Wandering the Pacific Ocean in search of fish and birds
If you think birders get up early in the morning, you haven’t met my sportfishing friend James. He chartered a boat for a handful of us to fish the waters off San Diego a couple of weeks back. We combine it with a night at a Mission Bay hotel where we grill up a delicious dinner and some doughnuts for a nice Dad getaway. But don’t stay up late at the hotel, because James wants to be 30 miles out in the ocean when the sun rises. That means setting our alarms for 3:30am so we could leave the dock at the ridiculous hour of 4:15am. It was dark, and nothing about this time of day deserves the modifier “in the morning.” Nautical twilight (first light) wasn’t until 5:45. The sun wouldn’t make its appearance above the horizon for almost two and a half hours.
The dark boat ride out allowed us to see the bioluminescent algae in our wake, which was cool. It took until 20 minutes after sunrise for me to spot our first seabird – some Black-vented Shearwaters. But this wasn’t a birding trip. We had a destination, and we weren’t slowing for any birds. Around 7:15, the captain cut the engine. To me, it looked exactly like every other spot in every single direction for as far as you could see. But fishermen see things differently. We were near something called the 302 spot, an area about 25 miles or so off Point Loma where the seafloor rises quickly on the southwest edge of the San Diego trough. Within minutes, we were casting our live sardine bait into the water. And, in decided contrast to all the fishing I’ve ever previously done, we were catching fish. Indeed, it was comically easy. It didn’t take longer than 10 seconds from the bait hitting the water to have a 15-20 pound blue, green, yellow, and silver dorado on the hook. They are beautiful fish who put up a respectable fight. The school stayed with the boat, so our killing spree lasted about 45 minutes. The wind was kicking up, and the waves were just on the edge of tolerable. Satisfied with our haul, we decided to head back in.
After killing fish, I turned my attention to birds
After the fishing excitement, I concentrated on birdwatching. I’d already seen a few nice birds. A couple of Black Storm-Petrels hung around the boat while we were fishing, a tiny Least Storm-Petrel made a brief appearance, a Pomarine Jaeger cruised by, and a couple of Sabine’s Gulls wandered past. As we motored back to San Diego harbor, the ride became all about the boobies. First, an unidentified juvenile booby flew by almost a hundred yards away from the boat. I had no chance to ID it in the field, but I got some crappy photos that showed a white collar and brown head. That narrows it down to either a Masked or Nazca Booby. I’d never seen a Nazca Booby before. Relying on that sighting for a lifer wasn’t a happy thought, though. Thankfully, I’d get amazing looks at a pair of Nazcas about an hour later.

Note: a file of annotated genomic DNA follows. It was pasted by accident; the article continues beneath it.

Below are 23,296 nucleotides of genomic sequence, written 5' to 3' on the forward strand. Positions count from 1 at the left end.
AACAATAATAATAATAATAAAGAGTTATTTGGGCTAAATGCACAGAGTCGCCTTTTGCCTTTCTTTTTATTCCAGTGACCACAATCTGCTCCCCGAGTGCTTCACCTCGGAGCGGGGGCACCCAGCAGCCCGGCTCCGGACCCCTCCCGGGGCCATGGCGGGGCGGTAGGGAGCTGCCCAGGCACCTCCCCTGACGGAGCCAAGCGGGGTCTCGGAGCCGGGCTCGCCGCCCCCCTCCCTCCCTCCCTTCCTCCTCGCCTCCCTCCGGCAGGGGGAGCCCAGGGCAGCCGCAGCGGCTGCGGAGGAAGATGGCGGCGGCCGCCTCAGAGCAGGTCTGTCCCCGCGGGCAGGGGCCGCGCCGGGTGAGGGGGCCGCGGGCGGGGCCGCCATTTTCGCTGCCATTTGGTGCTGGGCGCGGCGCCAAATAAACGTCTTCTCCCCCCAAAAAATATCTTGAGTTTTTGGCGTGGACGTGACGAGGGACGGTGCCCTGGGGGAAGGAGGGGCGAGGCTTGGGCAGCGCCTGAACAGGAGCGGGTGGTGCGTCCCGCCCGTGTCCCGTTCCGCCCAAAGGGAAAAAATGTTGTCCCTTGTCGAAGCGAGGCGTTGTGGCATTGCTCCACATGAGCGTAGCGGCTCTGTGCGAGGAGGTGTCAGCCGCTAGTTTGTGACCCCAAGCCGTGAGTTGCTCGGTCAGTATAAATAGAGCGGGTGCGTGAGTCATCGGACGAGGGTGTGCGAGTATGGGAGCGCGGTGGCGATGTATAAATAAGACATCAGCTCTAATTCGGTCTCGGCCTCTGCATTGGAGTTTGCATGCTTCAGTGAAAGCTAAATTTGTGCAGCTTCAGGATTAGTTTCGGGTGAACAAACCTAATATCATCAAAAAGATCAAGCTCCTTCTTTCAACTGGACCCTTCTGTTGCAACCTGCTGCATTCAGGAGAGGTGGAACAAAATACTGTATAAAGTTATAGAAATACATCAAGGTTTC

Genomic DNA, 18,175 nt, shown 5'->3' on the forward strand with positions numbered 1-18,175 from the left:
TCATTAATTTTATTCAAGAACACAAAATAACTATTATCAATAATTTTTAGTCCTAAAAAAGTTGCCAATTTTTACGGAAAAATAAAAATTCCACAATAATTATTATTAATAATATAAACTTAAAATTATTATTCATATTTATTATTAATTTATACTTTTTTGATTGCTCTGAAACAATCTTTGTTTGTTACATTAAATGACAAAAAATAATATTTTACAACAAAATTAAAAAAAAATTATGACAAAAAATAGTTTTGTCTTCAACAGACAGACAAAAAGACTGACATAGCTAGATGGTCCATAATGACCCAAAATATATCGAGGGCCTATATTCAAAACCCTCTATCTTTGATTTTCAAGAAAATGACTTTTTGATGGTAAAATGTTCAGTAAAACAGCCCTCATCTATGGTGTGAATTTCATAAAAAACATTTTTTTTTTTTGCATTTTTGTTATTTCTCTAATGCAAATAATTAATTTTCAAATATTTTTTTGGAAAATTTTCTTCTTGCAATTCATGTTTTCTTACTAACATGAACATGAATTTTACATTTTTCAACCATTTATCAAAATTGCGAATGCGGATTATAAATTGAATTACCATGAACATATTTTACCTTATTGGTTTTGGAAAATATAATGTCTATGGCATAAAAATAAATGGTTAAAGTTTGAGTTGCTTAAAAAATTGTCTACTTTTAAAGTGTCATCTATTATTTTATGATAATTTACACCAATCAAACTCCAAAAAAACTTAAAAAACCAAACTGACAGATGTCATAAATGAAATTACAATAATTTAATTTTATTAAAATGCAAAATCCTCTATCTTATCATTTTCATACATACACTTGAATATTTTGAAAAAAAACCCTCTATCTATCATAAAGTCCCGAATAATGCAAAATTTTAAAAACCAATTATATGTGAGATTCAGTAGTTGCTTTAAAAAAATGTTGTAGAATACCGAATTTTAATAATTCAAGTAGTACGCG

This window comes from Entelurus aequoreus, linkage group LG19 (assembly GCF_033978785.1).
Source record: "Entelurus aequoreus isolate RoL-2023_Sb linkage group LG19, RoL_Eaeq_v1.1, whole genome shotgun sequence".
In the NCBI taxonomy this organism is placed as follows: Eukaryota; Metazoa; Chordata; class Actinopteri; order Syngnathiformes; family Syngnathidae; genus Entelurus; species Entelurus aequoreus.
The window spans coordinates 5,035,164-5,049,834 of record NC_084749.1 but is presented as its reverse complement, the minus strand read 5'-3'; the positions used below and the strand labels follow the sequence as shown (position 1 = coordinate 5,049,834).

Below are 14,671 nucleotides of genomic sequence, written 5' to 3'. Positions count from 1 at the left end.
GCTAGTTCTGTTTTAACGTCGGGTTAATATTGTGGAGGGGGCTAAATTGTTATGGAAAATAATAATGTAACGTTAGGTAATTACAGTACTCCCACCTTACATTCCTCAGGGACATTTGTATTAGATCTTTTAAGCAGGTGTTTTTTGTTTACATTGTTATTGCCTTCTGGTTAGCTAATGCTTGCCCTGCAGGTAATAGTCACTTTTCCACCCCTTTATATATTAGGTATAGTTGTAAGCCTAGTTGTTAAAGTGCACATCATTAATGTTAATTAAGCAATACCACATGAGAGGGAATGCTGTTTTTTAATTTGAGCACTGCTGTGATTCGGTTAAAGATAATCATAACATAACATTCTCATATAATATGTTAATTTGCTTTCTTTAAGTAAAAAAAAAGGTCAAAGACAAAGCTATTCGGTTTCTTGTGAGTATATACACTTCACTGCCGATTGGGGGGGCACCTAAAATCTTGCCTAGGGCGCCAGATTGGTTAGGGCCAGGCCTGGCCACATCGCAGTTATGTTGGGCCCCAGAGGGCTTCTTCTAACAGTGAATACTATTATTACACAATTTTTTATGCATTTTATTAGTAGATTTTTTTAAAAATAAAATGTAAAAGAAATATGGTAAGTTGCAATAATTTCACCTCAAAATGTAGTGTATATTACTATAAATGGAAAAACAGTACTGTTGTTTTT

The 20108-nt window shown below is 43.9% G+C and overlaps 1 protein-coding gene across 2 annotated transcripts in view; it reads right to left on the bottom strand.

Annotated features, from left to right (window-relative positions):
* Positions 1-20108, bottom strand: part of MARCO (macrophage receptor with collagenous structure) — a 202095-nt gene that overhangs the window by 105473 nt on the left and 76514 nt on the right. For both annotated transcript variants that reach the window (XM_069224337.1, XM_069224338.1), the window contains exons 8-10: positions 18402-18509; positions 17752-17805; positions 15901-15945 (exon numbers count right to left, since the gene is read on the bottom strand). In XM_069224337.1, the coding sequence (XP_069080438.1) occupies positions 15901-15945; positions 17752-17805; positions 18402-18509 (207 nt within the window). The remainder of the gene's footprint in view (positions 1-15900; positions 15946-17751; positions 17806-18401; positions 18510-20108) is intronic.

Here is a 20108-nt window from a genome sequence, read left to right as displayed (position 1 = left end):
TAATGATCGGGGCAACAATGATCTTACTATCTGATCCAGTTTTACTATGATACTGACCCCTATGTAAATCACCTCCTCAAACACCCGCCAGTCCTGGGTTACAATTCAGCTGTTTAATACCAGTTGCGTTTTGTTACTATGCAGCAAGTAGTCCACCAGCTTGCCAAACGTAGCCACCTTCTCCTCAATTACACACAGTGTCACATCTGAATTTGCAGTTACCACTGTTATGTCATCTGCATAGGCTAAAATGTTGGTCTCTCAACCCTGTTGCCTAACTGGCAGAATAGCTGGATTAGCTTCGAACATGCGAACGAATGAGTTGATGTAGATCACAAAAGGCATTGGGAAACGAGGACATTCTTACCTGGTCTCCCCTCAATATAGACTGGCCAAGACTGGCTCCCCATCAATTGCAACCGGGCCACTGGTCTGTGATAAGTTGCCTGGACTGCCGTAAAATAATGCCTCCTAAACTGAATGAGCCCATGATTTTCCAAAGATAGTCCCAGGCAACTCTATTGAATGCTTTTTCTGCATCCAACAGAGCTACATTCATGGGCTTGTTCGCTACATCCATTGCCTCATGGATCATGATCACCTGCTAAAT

Before we made it all the way in, we stopped at the Nine-mile Bank to fillet our dorado. Tossing the carcasses into the water instantly attracted a bunch of Western Gulls. As I scanned the gulls, a bigger, darker bird flew in. It had a classic booby shape – long pointy wings, a pointy long bill in front, and a pointy tail in back. It had dark brown wings, a dark head and chest clearly demarcated from a white belly. It was a Brown Booby. Brown Boobies live in tropical regions around the globe, and seems to be expanding northwards. Before this year, I’d only seen them in Hawaii, but we saw several on the San Diego pelagic trip I took in August, and ended up seeing 4 individuals on this boat ride. Calmer seas closer to shore allowed for some decent shots of the curious bird.
Then, the money birds arrived. A pair of striking white-backed boobies appeared, with a wide, dark slash along the trailing edge of the wing. They were either Masked or Nazca Boobies. A few years ago, each would have been a pretty mega sighting in California waters. But with each passing year, more are being spotted off California. Still, both are pretty rare. The difference between the two is bill color. For Masked, it is all yellow. On Nazca, the bill turns orange-ish pink at the base. Before 2002, Nazcas, which mainly breed on the. Galapagos Islands, were considered a subspecies of Masked Booby. The pair I saw swooped around the gulls, and then one came over to the boat to explore. My photos were good enough to show the bill color, which was an orange-ish, pinkish color at the base, indicating Nazca Booby. This pair of adults, and a couple of juveniles, has apparently been hanging around these waters and the Coronado Islands off Tijuana all summer. I kept my fingers crossed for a Red-billed Tropicbird, but didn’t get so lucky.
At the end of the day, fishing just isn’t my jam. Getting up at 3:30am has days of after-effects. The six+ hours of wavy travel was a lot. The three-hour ride from the fishing spot to the dock was fine on the way back when I could look for birds in the daylight, but the early ride in darkness was pretty tedious. That said, you can’t see the seabirds if you aren’t out to sea. So I appreciate that my friend arranged for us to be out on deep water. That we ended the day with a boatload of mahi mahi, which has proven delicious in the many forms we’ve eaten it in the last week, was an unusual bonus.